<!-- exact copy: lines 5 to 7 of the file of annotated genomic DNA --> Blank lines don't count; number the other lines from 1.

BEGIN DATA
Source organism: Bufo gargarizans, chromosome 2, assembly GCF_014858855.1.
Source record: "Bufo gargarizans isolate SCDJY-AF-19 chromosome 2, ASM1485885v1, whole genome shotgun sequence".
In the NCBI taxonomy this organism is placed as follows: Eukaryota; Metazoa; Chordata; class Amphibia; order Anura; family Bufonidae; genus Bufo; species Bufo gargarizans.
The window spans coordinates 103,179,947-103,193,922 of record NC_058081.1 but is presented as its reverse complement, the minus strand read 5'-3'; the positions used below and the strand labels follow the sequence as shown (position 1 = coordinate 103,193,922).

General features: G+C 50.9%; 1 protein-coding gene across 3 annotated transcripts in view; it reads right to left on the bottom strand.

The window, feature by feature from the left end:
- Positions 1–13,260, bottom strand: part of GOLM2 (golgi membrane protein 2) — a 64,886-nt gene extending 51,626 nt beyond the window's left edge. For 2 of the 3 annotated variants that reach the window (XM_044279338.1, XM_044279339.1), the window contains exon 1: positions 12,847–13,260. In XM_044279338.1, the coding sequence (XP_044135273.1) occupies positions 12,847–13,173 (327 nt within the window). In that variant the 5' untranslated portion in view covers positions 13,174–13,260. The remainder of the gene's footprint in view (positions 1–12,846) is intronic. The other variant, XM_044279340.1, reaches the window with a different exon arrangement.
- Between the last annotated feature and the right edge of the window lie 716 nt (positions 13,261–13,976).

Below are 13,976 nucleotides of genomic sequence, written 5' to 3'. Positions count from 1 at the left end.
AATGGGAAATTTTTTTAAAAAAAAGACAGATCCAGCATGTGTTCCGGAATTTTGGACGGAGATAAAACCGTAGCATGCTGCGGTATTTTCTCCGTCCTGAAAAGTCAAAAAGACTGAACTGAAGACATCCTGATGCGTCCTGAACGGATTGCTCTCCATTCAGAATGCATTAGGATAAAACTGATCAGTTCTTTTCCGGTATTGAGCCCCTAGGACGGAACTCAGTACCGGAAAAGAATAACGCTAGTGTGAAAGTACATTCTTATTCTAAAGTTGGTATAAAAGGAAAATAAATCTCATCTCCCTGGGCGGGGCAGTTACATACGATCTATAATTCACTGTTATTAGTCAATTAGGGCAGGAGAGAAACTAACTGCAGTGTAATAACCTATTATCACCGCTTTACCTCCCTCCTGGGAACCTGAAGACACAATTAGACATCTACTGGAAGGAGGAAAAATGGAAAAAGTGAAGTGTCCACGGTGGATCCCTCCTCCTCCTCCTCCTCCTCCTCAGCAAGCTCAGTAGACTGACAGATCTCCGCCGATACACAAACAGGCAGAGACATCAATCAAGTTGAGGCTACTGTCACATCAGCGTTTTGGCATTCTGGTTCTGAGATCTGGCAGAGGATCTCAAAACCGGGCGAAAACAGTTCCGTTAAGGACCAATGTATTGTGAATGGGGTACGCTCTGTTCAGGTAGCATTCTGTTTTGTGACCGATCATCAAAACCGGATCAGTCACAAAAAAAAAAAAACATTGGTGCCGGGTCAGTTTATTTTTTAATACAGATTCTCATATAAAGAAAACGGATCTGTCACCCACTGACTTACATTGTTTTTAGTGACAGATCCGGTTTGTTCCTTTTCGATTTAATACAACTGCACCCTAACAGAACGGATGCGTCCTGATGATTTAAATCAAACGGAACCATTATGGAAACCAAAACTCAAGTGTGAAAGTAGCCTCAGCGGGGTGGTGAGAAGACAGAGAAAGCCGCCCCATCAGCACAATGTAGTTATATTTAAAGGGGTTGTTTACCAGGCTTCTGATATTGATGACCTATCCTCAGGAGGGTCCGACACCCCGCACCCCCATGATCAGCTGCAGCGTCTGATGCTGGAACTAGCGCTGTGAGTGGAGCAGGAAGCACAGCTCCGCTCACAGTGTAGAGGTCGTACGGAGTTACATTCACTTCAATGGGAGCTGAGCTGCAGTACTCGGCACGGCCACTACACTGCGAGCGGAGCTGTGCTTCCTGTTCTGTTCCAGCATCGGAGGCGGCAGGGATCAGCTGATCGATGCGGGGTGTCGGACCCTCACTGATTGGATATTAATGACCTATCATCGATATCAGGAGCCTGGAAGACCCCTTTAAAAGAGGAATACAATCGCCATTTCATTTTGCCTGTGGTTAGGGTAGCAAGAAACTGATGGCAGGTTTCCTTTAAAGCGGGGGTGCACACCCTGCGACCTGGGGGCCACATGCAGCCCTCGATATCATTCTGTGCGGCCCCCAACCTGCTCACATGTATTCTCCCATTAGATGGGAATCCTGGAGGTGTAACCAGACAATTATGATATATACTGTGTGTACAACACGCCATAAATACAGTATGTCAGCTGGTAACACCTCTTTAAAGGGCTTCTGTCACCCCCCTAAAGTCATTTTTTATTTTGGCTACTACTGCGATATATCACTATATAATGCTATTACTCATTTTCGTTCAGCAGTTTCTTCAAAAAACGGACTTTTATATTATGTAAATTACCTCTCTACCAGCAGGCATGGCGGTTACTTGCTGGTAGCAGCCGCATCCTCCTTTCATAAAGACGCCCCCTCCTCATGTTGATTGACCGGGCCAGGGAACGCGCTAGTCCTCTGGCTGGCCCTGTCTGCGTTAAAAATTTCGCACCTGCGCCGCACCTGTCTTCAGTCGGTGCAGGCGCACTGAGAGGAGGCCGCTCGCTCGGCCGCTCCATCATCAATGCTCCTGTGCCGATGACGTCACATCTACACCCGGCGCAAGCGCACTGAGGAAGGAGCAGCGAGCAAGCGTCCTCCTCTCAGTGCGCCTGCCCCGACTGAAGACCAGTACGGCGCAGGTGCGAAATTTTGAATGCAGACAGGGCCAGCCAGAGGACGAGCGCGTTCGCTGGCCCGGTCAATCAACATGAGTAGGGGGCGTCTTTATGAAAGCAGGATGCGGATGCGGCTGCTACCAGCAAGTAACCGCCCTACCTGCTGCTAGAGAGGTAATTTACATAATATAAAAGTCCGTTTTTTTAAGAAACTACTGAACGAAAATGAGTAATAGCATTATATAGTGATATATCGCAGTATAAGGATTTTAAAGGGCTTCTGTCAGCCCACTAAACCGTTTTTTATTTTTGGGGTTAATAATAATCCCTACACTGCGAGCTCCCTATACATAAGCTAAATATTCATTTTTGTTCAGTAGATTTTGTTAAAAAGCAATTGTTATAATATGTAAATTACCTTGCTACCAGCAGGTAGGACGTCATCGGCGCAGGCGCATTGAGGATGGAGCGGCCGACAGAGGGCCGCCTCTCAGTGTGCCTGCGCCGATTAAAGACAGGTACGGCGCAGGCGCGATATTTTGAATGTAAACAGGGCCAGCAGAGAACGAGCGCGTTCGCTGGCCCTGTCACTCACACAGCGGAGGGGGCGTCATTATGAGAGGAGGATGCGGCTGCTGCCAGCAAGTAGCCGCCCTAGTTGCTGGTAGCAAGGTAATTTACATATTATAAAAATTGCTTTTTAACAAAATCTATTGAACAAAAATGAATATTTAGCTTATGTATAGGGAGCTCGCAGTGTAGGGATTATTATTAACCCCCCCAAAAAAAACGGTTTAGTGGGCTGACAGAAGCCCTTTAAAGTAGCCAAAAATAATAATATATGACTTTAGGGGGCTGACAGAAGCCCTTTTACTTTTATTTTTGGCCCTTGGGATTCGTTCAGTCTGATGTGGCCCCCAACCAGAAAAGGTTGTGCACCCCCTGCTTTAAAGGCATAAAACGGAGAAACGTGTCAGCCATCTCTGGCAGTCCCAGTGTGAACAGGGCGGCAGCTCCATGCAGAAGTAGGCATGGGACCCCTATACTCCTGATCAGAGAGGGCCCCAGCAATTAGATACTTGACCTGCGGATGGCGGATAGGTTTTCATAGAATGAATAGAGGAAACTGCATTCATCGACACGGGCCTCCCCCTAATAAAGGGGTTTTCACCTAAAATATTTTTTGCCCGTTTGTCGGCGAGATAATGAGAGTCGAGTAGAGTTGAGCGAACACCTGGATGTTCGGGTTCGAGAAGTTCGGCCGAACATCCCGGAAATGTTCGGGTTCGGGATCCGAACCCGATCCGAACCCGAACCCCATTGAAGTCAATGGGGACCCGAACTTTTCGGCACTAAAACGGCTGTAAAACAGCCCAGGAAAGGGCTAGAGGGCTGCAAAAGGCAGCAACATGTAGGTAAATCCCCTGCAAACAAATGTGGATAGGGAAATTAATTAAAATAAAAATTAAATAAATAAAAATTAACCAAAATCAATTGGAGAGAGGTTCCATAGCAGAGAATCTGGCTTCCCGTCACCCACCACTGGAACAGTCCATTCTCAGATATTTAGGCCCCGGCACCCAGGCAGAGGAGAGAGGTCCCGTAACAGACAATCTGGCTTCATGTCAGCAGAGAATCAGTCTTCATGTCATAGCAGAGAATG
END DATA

General features: G+C 50.9%; 1 protein-coding gene across 3 annotated transcripts in view; it reads right to left on the bottom strand.

The window, feature by feature from the left end:
- Positions 1–13,260, bottom strand: part of GOLM2 (golgi membrane protein 2) — a 64,886-nt gene extending 51,626 nt beyond the window's left edge. For 2 of the 3 annotated variants that reach the window (XM_044279338.1, XM_044279339.1), the window contains exon 1: positions 12,847–13,260. In XM_044279338.1, the coding sequence (XP_044135273.1) occupies positions 12,847–13,173 (327 nt within the window). In that variant the 5' untranslated portion in view covers positions 13,174–13,260. The remainder of the gene's footprint in view (positions 1–12,846) is intronic. The other variant, XM_044279340.1, reaches the window with a different exon arrangement.